Decolonising academic texts in South African higher education : publishing and editing strategies
The continued prioritisation of Western knowledge and perspectives in South African higher education gave rise for the decolonisation of education in 2015/2016, which sought to challenge the hegemony of Western knowledge and promote more inclusive and diverse ways of knowing. Decolonisation involves various strategies, such as developing curricula that reflect local knowledge and perspectives and that incorporate indigenous languages and cultures, while promoting critical thinking and reflexivity among students and educators. The MustFall movements in South Africa led to increased reflection on decolonisation and decolonisation of curricula but there has been very little work on the processes in which the learning materials used in these curricula are decolonised and, specifically, on the editing practices for decolonising academic texts. The aim of this study was to explore the publishing and editing strategies, approaches and methodologies used in the production of academic texts for use in decolonised curricula in higher education institutions (HEIs). The research design employed an interpretive perspective and drew on a primarily qualitative approach. The theoretical framework was grounded in the decolonial theory that originated from three foundational thinkers, such as Frantz Fanon, Ngũgĩ wa Thiong'o and Stephen Bantu Biko. The data collection methods included a literature review of foundational and contemporary discourse on decolonisation (of the curriculum), in-depth, semi-structured interviews with various role players in different sectors of the higher education industry and a textual analysis of academic texts which exemplified the strategies, approaches and methods being used in the production of academic texts for decolonised curricula. Interviewees included various stakeholders from universities, government departments and academic publishers, as well as curriculum developers, publishers, editors and authors. The findings of the study highlight that there are many role players involved in the decolonisation of higher education curricula, each of whom plays a significant role. The study revealed several hindrances to decolonisation, such as insufficient awareness and understanding of decolonisation among stakeholders, resistance to change, unclear guidelines and policies and limited resources. The study emphasises an inclusive approach with diverse perspectives and knowledge systems. Developing clear policies and guidelines for the curriculum decolonisation process should receive increased attention. Effective leadership and accountability are essential in addressing knowledge gaps and translating outcomes into actionable measures. The study recommends continuous communication and collaboration among various stakeholders involved in the decolonisation process, including government agencies, universities, local communities, industry, scholars, publishers, editors, authors and students. The study contributes to the expanding literature on decolonisation in higher education, emphasising the crucial involvement of publishers and editors in advancing the decolonisation agenda. The identified strategies and practices for publishing decolonised academic texts provide opportunities to challenge established epistemologies and encourage more inclusive and diverse forms of knowledge. The commitment of publishers and editors to the decolonisation process is found to be a positive development. The study's strategies for decolonising academic texts also provide a foundation for further research and development of decolonisation approaches.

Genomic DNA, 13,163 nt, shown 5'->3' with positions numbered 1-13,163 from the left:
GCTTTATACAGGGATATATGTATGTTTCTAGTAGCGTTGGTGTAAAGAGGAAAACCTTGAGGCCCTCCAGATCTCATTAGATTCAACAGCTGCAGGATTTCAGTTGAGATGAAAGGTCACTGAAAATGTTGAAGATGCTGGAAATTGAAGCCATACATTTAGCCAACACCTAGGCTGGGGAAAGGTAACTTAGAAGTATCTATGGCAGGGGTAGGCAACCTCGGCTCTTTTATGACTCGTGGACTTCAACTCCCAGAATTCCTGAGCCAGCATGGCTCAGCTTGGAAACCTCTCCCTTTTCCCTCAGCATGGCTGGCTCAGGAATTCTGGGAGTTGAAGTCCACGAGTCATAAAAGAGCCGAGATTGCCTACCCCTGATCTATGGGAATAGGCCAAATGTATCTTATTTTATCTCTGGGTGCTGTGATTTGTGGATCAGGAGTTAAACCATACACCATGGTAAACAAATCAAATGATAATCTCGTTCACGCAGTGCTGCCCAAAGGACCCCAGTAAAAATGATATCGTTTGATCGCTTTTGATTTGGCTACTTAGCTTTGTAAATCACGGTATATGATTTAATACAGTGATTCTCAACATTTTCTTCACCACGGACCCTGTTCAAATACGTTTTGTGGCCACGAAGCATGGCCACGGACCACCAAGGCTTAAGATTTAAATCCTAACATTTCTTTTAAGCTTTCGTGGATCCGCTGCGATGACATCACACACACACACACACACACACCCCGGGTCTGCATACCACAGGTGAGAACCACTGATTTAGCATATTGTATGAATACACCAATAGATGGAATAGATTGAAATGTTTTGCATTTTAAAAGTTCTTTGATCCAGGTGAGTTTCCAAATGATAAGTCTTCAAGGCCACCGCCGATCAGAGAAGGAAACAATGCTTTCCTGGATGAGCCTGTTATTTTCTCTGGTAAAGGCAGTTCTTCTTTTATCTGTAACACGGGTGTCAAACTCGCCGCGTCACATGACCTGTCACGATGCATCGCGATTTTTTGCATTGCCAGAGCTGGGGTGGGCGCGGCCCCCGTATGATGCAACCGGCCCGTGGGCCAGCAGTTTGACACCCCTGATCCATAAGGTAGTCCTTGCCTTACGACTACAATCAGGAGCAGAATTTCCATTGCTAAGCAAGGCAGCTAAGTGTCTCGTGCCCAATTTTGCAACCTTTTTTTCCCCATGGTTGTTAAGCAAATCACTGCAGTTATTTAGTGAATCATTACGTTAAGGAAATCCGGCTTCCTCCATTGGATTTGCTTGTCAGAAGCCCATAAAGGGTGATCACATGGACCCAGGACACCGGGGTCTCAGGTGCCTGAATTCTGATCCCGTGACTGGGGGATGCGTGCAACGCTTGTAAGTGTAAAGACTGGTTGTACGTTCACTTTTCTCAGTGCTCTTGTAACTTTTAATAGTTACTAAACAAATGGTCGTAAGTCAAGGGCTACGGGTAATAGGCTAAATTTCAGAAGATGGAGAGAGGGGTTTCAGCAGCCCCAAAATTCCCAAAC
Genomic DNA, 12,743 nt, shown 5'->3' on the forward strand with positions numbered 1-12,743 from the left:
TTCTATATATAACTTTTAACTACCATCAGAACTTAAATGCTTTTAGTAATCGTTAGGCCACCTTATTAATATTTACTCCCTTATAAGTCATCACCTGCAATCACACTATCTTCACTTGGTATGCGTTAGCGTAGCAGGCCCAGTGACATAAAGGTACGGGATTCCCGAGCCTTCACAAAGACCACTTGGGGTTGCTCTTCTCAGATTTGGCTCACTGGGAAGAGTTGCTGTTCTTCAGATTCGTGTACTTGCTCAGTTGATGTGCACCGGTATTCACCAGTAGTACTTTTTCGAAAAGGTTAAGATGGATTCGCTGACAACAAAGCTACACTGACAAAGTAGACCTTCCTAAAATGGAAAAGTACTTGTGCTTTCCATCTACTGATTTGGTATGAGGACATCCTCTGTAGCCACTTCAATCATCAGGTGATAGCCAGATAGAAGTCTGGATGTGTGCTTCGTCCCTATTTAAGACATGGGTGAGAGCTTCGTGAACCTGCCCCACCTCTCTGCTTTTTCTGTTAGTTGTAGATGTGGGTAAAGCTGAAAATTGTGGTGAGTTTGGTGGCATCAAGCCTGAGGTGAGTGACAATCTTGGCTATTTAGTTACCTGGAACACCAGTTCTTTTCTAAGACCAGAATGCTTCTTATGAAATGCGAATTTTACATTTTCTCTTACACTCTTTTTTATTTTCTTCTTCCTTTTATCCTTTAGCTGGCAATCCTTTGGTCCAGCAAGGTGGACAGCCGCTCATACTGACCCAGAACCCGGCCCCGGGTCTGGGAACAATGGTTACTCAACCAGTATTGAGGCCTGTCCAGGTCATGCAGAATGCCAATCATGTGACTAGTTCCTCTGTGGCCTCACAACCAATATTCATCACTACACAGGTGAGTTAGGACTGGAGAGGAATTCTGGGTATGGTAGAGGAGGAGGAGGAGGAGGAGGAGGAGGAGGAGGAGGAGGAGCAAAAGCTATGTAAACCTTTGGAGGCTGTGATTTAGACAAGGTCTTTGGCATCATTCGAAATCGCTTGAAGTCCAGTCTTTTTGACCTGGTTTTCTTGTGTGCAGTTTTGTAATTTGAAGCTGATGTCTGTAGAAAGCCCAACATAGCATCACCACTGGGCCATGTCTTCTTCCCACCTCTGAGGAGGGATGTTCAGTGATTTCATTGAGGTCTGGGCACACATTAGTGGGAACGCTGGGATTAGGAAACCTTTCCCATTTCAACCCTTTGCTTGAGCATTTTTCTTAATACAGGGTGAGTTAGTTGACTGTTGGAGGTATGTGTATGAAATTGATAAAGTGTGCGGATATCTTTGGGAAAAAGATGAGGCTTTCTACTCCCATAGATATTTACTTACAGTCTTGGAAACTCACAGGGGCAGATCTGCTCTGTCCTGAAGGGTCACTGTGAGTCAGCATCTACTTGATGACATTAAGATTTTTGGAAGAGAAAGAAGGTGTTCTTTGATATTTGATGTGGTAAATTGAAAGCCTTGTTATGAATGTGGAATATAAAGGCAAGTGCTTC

- Humanities